QT prolongation, which can lead to arrhythmia, occurs when a patient is taking several medications that can increase the QT interval. Consider close monitoring and using alternative agents with less potential to increase the QT interval in patients at risk of arrhythmias (geriatric patients, those with an increased QT interval at baseline, etc.).
Decreased seizure threshold. The increased risk of seizures with bupropion and other medications that lower the seizure threshold is another example of an additive PD drug interaction. Bupropion can increase the risk of seizures in a dose-dependent manner, which increases when bupropion is taken with other drugs that lower the seizure threshold.6 Seizure risk associated with alcohol or benzodiazepine withdrawal also may increase the risk for this interaction.
Of note, the increased risk of seizures with the combination of bupropion and alcohol in the absence of withdrawal is not well studied in humans, but positive correlation has been seen in an animal study.6
Decreased platelet function. Another example of a PD drug−drug interaction is increased risk of bleeding when a selective serotonin reuptake inhibitor is used with a NSAID or oral anticoagulant. The proposed mechanism for this interaction is that blocking serotonin reuptake on platelets leads to decreased platelet function and an increased risk for prolonged bleeding.7 This is somewhat controversial because, first, it has been noted that drugs with the highest degree of serotonin reuptake inhibition do not always cause the highest risk of bleeding and, second, most of the evidence for this interaction is from observational studies.7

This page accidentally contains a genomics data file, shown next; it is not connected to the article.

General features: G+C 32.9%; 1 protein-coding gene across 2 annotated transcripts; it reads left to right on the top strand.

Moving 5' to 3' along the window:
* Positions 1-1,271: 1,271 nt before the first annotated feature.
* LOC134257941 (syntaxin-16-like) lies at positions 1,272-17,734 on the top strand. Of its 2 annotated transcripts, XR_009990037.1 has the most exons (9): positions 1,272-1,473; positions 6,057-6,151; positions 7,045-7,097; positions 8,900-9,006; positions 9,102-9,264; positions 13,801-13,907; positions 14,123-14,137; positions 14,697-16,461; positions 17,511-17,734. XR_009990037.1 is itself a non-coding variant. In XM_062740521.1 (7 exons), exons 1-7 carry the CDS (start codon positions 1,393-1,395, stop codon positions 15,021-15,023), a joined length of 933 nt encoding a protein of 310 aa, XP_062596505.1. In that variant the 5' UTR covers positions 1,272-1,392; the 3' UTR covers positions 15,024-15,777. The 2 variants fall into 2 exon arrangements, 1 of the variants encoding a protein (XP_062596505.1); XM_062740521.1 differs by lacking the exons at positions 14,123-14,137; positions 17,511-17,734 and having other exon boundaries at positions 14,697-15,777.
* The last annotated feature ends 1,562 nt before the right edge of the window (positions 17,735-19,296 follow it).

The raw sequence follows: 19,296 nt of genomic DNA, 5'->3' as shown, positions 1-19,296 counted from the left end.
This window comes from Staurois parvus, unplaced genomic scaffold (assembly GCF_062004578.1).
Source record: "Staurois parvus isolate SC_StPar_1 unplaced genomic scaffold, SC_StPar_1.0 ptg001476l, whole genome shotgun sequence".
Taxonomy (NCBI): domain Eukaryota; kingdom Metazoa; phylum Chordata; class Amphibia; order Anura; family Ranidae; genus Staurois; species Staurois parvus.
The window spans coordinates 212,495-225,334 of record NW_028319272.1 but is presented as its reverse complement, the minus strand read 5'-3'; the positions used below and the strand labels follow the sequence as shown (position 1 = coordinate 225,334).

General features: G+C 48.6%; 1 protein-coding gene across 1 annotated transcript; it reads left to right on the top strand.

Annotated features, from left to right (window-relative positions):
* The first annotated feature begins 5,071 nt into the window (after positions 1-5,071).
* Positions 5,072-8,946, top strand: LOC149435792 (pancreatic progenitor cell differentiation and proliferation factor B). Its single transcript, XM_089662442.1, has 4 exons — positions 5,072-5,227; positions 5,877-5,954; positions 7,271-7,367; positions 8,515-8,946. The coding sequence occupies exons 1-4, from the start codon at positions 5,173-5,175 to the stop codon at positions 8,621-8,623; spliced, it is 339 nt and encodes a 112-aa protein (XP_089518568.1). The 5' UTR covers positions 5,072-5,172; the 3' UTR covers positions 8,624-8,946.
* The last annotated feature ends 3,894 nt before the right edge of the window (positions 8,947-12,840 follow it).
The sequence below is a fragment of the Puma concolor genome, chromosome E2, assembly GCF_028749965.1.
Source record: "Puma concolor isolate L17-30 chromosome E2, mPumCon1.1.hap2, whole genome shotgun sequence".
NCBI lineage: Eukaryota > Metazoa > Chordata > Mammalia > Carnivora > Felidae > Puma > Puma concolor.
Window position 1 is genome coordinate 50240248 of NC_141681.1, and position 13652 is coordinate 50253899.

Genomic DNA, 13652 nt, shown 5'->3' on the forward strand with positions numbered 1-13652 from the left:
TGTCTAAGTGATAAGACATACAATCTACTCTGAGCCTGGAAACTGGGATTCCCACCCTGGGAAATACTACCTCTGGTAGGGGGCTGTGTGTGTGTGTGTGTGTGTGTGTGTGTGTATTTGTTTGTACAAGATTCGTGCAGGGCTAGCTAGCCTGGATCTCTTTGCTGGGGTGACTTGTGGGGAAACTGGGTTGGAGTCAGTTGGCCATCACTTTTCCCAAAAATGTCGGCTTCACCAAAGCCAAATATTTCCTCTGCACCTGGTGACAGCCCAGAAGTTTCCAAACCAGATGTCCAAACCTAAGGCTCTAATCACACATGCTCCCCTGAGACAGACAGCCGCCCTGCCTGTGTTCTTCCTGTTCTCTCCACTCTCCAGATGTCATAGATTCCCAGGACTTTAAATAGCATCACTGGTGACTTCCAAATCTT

This potential interaction could be most important for patients who need an antidepressant, are on chronic NSAID or anticoagulant therapy, and are at high risk of bleeding.
PK interactions in psychiatry often are caused by interference of drug metabolizing enzymes. The cytochrome P450 (CYP450) family of metabolizing enzymes in particular is important to the breakdown of medications in the body. Many drug−drug interactions involve medications that can inhibit or induce metabolism of other drugs through their effect on the CYP450 system.
Inhibition interactions. When a drug’s metabolism is inhibited, the result is usually increased serum concentration of that medication (because of less breakdown) and a more potent impact on the primary mechanism of action or adverse effects. Sometimes, inhibiting metabolism can lead to decreased clinical effect. Tamoxifen (an oral agent used to treat breast cancer) and certain analgesics when used in combination with moderate or strong inhibitors of the CYP2D6 subfamily of CYP450 metabolizing enzymes are 2 examples of metabolism inhibition leading to decreased efficacy.8 Both tamoxifen and the analgesics listed in Table 11-5 are prodrugs; that is, they must be metabolized to be active. When the enzymes that metabolize these drugs into their active form are inhibited, the concentration of active drug decreases.